Most managers agree that the best companies are comprised of the best employees.    But most managers struggle to apply the concept because it comes with a tough corollary – keeping the best means shedding the worst. had an interview not too long ago with the CEO of the U.S. Fund for Unicef, Caryl M. Stern.  She made a point with which many in management struggle.

“I want your brightest and your best. Give me a list. Who are your brightest and your best?” I didn’t tell them how many names. They all gave me their lists, and I said: “O.K., you’ve got one year. At the end of the year, either everyone working for you is on this list, or you’re telling me how you’re getting them there or you’re getting rid of them. If we are going to attract the brightest and the best, then we’ve got to keep only the brightest and the best.”

Consider these points when thinking about how to develop a top-performing team:

Retaining the Worst is Selfish – We want to be liked (his Trumpness excluded of course).  Wanting to be liked is selfish.  But managing should be an unselfish act.  Yes, we have corporate goals to attain, but those goals are achieved by people.  When we help people get the most from their talents we engage the very best in them, they give their very best to us, and we achieve at the highest levels (employee engagement leads to profitability.)  Sometimes, in our efforts to avoid difficult situations and conversations, we do more harm to our employees than good.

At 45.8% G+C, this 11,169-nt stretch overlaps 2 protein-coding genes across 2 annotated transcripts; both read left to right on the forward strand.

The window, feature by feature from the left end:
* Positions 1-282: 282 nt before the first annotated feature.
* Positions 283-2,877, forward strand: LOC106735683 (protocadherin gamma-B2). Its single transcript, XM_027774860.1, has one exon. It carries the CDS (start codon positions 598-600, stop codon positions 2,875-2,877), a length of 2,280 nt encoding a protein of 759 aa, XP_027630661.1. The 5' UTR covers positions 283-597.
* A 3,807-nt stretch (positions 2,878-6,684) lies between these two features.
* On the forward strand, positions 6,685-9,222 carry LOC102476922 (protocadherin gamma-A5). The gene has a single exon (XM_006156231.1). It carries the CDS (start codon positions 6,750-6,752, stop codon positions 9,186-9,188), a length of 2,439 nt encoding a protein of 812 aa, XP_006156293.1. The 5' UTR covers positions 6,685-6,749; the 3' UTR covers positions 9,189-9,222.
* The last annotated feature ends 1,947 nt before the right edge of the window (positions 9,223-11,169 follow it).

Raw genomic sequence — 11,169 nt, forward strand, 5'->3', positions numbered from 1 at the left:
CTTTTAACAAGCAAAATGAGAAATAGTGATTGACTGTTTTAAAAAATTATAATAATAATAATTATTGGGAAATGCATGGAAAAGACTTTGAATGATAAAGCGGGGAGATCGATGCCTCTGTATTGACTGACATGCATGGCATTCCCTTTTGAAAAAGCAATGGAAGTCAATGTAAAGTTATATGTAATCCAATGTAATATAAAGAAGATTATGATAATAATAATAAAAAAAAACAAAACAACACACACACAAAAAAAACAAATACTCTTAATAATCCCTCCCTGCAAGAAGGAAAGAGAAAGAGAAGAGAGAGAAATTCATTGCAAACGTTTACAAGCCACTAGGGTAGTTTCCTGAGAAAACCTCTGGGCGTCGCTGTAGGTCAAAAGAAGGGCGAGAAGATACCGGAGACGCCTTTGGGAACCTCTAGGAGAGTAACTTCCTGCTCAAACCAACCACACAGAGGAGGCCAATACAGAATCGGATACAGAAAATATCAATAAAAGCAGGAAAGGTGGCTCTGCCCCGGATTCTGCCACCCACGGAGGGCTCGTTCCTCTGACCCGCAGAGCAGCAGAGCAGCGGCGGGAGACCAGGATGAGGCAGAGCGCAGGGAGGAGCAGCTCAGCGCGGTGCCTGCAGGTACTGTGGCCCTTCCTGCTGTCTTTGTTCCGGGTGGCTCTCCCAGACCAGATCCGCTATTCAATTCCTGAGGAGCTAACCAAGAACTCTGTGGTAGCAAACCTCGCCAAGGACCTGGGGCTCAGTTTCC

The “Worst” Aren’t the Worst – The worst employees aren’t the worst at all.  More likely they are in the wrong place.  One of the points Ms. Stern doesn’t quite make, though I surmise she’d agree with me, is that good people sometimes end up in bad roles (e.g. mismatches with their skills, interests, and passion).  She does state that managers should help people reach their potential.  I am reminded of a bit of wisdom I once heard about reaching one’s potential:

“To reach the top of the next mountain, you must first climb to the bottom of the one you are already on.”

The pivot point is that shedding the worst employees should be an unselfish act designed to help people find the right role where their skills, interests, and passions can be used fully, each and every day.  We owe it to our people to apply the same energy and diligence in letting people go as we do when retaining the best.

Retaining your Worst Employees is Selfish
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6 thoughts on “Retaining your Worst Employees is Selfish

  • 14 June 2011 at 14:33

    I agree that there are three type of employees, good, bad and in the wrong position. Work is an emotional process and people have to feel good about what they do to do their best. People in the wrong position tend to not be happy with their work and it compounds the perception they are not a good employee. Management has to be able to detect both conditions, not a good employee, and not in a position to maximize the employee’s strengths. 

    • 14 June 2011 at 20:03

      Thanks for the comment… you expressed it much more succinctly than I did. Do you think that ‘bad’ employees are those that are in wrong position? Or do you think there are people who try to bad job when in the position?

    • 5 October 2011 at 16:02

      Thanks for adding your link to this comment. Helpful to have other perspectives available.

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